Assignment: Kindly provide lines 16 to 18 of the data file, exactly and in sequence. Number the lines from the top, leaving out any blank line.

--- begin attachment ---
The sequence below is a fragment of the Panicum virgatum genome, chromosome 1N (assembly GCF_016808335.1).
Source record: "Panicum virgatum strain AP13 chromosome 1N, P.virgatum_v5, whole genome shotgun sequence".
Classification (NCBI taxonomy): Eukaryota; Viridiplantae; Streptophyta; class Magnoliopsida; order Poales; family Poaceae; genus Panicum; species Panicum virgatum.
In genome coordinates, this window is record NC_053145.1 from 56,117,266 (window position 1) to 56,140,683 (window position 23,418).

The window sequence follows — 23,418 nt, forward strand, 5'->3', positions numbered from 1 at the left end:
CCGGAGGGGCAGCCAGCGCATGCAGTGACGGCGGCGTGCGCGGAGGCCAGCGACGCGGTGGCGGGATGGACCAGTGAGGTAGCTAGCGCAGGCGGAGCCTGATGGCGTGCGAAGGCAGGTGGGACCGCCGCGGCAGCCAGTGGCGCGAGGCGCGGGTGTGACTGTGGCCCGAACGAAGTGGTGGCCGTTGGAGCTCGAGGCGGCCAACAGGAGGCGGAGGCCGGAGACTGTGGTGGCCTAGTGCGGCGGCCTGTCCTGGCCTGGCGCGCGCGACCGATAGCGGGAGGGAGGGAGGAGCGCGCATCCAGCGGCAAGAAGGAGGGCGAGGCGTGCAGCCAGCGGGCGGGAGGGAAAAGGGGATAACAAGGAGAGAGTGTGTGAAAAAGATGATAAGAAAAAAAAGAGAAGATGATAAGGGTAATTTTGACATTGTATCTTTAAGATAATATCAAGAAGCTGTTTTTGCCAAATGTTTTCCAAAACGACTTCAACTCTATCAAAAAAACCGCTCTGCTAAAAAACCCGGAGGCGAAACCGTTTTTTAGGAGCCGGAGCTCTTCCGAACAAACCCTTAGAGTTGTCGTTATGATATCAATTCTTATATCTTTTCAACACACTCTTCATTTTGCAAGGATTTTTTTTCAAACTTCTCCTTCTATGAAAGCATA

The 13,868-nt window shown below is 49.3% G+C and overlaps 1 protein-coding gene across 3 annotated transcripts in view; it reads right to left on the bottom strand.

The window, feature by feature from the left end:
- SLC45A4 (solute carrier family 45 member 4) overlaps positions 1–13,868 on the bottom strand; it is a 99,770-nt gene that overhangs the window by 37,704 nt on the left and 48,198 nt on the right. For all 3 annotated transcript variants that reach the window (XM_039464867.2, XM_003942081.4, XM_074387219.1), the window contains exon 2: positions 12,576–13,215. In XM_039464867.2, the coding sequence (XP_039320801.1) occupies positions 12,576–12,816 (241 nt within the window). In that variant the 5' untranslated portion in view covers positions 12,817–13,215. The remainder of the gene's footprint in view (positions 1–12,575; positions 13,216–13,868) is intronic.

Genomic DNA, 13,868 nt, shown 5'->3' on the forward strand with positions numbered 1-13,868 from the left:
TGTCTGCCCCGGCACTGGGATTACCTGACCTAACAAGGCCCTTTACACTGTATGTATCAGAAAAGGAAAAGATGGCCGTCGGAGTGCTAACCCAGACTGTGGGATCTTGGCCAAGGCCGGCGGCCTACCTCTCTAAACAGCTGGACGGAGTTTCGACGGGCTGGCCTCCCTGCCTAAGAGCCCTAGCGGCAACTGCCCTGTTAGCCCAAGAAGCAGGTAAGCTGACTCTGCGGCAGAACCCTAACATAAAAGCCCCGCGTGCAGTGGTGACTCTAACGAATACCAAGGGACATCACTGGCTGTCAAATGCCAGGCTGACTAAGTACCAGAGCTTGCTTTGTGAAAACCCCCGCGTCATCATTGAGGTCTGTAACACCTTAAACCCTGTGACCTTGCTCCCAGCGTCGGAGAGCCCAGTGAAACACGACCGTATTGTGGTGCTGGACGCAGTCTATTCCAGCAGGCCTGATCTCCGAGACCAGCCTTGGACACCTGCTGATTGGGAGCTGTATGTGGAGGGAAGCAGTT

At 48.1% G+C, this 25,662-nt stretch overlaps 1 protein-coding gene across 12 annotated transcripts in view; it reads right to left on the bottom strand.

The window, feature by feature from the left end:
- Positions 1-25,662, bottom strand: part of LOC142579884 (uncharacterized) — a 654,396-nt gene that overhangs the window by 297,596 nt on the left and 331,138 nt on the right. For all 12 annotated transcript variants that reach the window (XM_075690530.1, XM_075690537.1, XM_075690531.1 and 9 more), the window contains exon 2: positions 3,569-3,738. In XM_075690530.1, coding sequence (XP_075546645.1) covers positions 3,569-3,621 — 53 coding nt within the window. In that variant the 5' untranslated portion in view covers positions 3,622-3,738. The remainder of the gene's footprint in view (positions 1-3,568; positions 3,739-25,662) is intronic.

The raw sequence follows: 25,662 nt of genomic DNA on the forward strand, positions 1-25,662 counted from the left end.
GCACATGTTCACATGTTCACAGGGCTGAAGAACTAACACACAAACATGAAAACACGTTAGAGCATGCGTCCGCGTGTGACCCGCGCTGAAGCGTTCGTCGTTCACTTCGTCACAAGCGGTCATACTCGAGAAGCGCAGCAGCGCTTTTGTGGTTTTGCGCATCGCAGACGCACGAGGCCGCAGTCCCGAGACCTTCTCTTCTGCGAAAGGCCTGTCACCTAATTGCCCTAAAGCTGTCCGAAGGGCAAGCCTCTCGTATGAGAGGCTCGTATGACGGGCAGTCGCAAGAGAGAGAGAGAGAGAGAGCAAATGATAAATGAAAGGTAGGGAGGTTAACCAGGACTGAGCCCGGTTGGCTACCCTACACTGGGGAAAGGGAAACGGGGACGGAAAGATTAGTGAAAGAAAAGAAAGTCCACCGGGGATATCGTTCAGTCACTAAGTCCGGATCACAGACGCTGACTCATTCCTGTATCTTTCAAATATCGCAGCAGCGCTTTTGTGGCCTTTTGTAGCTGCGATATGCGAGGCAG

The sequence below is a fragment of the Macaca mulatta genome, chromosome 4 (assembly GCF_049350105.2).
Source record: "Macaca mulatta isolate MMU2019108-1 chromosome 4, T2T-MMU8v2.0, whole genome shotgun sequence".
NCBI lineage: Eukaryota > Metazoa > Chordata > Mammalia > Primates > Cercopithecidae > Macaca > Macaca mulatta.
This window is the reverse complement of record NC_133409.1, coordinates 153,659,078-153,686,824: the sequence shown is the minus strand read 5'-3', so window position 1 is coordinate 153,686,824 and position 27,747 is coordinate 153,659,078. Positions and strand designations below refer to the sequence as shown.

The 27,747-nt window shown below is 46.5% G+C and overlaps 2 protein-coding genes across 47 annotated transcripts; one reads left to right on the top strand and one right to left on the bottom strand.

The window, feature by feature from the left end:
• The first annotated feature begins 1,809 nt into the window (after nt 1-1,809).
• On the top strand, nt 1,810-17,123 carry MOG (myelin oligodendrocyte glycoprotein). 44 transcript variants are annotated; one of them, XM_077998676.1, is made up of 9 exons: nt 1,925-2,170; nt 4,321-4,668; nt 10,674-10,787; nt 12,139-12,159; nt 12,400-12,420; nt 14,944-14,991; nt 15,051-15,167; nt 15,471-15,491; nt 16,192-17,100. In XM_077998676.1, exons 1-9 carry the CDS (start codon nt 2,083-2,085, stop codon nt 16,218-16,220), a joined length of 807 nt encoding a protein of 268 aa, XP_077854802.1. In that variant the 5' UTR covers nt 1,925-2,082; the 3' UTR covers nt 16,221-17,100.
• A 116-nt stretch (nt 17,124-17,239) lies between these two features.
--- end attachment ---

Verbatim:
GCACATGTTCACATGTTCACAGGGCTGAAGAACTAACACACAAACATGAAAACACGTTAGAGCATGCGTCCGCGTGTGACCCGCGCTGAAGCGTTCGTCGTTCACTTCGTCACAAGCGGTCATACTCGAGAAGCGCAGCAGCGCTTTTGTGGTTTTGCGCATCGCAGACGCACGAGGCCGCAGTCCCGAGACCTTCTCTTCTGCGAAAGGCCTGTCACCTAATTGCCCTAAAGCTGTCCGAAGGGCAAGCCTCTCGTATGAGAGGCTCGTATGACGGGCAGTCGCAAGAGAGAGAGAGAGAGAGAGCAAATGATAAATGAAAGGTAGGGAGGTTAACCAGGACTGAGCCCGGTTGGCTACCCTACACTGGGGAAAGGGAAACGGGGACGGAAAGATTAGTGAAAGAAAAGAAAGTCCACCGGGGATATCGTTCAGTCACTAAGTCCGGATCACAGACGCTGACTCATTCCTGTATCTTTCAAATATCGCAGCAGCGCTTTTGTGGCCTTTTGTAGCTGCGATATGCGAGGCAG

The sequence below is a fragment of the Macaca mulatta genome, chromosome 4 (assembly GCF_049350105.2).
Source record: "Macaca mulatta isolate MMU2019108-1 chromosome 4, T2T-MMU8v2.0, whole genome shotgun sequence".